The Evolution of Yoga

Every time I tell someone I study tantra, their eyebrows go up. That’s usually followed by some sort of comment about how I must be very flexible and then an aside to my fiancé, “No wonder you’re marrying her!” Sex and the Kama Sutra are included as tantric techniques for finding Union, or Yoga, but they are small branches on a very large tree.

Once, largely a tradition followed only by men, yoga is now predominantly the terrain of Lululemon clad, Tom’s shoe wearing, Whole Foods shopping ladies (like me, except we get a CSA box, ‘cause there’s no organic grocery in Mojave!). What we know as yoga today — flowing through sun salutations and balancing in Tree Pose — is also only one branch of a larger tree. The physical practice of yoga, which deals with stretching the body and breathing with some rhythm and control is called Hatha yoga.

Under this umbrella, there are many styles or schools of yoga. This article is not about delineating those styles (If you want more on that, click here) but about understanding the different frameworks from which they come. The philosophical background of yoga is important not only for knowing what you’re getting yourself into, but also for gleaning a deeper understanding of life.

Yoga philosophy, just like asana (yoga pose) practice, has evolved. No longer are we bound to caves, sitting for hours, weeks, or months in meditation, trying to reach enlightenment. Today’s yoga — Tantric Yoga — is for the working person, the householder who participates in, rather than renounces life.

A Brief History Lesson

Here’s a short description of only three of the many darshanas, or schools, of yoga philosophy as they have evolved through history. Keep in mind this is a very brief whitewashing of some incredibly deep topics. If you want to dig deeper, click on some of the included links. And keep reading my posts; more is coming…

Classical Yoga

Classical yoga, or Patanajali’s yoga, is the oldest of these three schools of thought. It’s a dualistic system, which essentially means there’s God, and then separate from, or less sacred, than God, is everything else, including you, me, the tree in the front yard, and the cat next door. Spirit (Purusha) and matter (Prakriti) are separate. To transcend the latter and reunite with God is the goal.

Being embodied in the world (i.e. separate from God) is the cause of suffering. Practitioners of classical yoga find a solution to this problem by renouncing the world. They seek freedom by isolating God from the material world. This includes (but isn’t limited to) stopping the fluctuations of their own minds and emotions. Classical yoga takes a dogmatic and structured approach to practice (think Iyengar or Ashtanga Vinyasa Yoga). There is a metaphorical ladder to climb with very specific steps meant to lead the practitioner out of suffering and away from the problems of embodied life.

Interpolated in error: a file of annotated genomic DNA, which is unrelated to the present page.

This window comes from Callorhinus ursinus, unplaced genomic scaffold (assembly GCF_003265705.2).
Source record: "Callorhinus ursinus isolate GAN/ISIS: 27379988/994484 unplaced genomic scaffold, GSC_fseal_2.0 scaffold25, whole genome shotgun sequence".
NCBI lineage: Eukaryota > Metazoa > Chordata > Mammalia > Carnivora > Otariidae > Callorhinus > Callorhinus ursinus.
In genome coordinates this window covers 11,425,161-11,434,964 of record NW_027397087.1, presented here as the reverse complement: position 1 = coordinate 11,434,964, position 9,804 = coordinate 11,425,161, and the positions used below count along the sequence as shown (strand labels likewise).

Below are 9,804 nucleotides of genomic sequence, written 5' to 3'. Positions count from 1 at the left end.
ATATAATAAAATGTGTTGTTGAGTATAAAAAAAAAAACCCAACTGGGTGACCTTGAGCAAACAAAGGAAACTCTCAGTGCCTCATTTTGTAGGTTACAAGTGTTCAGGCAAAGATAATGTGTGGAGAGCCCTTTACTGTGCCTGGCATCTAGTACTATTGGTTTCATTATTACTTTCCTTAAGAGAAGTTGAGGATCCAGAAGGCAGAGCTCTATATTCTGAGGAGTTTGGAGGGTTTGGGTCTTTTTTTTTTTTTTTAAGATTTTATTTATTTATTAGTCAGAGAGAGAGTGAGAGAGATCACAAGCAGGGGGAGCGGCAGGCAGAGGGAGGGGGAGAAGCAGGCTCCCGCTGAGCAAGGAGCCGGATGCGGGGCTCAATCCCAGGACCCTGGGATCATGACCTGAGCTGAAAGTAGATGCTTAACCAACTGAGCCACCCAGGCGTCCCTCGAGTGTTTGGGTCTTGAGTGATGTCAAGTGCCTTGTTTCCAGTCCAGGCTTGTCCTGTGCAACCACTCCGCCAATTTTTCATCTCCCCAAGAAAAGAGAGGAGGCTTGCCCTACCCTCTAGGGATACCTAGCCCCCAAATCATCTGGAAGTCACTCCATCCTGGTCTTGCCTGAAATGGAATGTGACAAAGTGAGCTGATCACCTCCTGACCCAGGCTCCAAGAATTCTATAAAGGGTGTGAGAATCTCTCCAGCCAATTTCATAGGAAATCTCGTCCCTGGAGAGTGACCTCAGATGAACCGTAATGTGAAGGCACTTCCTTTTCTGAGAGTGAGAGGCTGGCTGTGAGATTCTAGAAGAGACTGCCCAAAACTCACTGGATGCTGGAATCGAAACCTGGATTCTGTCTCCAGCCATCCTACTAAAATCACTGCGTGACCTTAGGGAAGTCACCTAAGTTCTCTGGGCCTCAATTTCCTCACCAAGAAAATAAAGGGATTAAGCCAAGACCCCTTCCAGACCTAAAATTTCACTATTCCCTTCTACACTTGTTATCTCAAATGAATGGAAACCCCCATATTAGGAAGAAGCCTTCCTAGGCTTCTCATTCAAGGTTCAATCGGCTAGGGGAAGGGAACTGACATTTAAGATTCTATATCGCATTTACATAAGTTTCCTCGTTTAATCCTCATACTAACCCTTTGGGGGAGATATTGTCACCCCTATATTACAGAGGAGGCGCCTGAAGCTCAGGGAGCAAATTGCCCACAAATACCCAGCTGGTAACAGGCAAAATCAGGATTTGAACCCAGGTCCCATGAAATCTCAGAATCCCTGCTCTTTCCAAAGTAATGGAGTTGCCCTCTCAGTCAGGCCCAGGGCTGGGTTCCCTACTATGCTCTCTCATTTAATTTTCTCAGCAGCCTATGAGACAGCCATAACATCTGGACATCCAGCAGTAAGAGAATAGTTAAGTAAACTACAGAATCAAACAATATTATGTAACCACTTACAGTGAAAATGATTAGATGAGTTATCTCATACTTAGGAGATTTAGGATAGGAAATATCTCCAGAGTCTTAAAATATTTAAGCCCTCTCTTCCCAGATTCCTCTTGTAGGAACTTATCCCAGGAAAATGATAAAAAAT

Advaita Vedanta

One of Patanjali’s students, Shankara, is the sage associated with this system, which is the next step in the evolution of yoga philosophy. Here, the belief is non-dual; there is only God. There is no individual soul, only a Universal one. All of this world, like a crazy fun house mirror, is an  illusion. Your body, your thoughts, your emotions, and even the cat next door are part of the illusion.

Believing that the illusion is real is the source of suffering for the followers of Advaita Vedanta. To find freedom from the problem, Vedanta shifts perception to see God everywhere and in everything. The solution is to remember that what appears as difference in the material world is actually only an illusion.

Tantra

The most recent of these three schools of yoga philosophy is Tantra. It’s a monistic system. Mono, as in one, as in we are not separate or disconnected form God; it’s all God. God chooses to embody as you, me, the tree out front and the lucky cat next door. Embodiment is simply a contracted or limited form of God. Spirit and matter are real and both are equally sacred.

In this philosophy, embodiment is not a problem to solve, nor is it a karmic punishment. Instead, it’s a gift we can’t sell, get rid of or give back. Practitioners of Tantra seek to engage in life more fully, with a deep sense of gratitude for the gift that it is. The sage most associated with Tantra, Abhinavagupta, taught that each person is equally divine and whole. His revolutionary thinking made yoga accessible to women and the lower caste, both previously forbidden from learning the art of yoga.

Suffering arises for Tantrikas when they disconnect from the world, and forget their connection to God. To find freedom, they embrace the physical experience, through their bodies and senses, remembering that all is God. The ups and downs experienced while embodied aren’t a punishment, just a natural pulsation of life. Followers of Tantra align with this natural pulsation, or flow, and go deeper into the experience and the moment in order to reconnect (think Anusara or Prana Flow Yoga). Tantrikas tend to be less rigid and more willing to look for the good in the mundane, sometimes even to a fault.

Where Will We Go Next?

I wonder what the next step for yoga is? Today we see it being taught to people with spinal cord injuries, people who suffer from PTSD and even prisoners. I believe it’s important, from time to time, to re-evaluate our belief systems and make sure we are where we need to be. A good starting point for us to evolve ourselves and our yoga is to learn a little more about our history. Then take the time to question where you sit, how you feel and what you believe.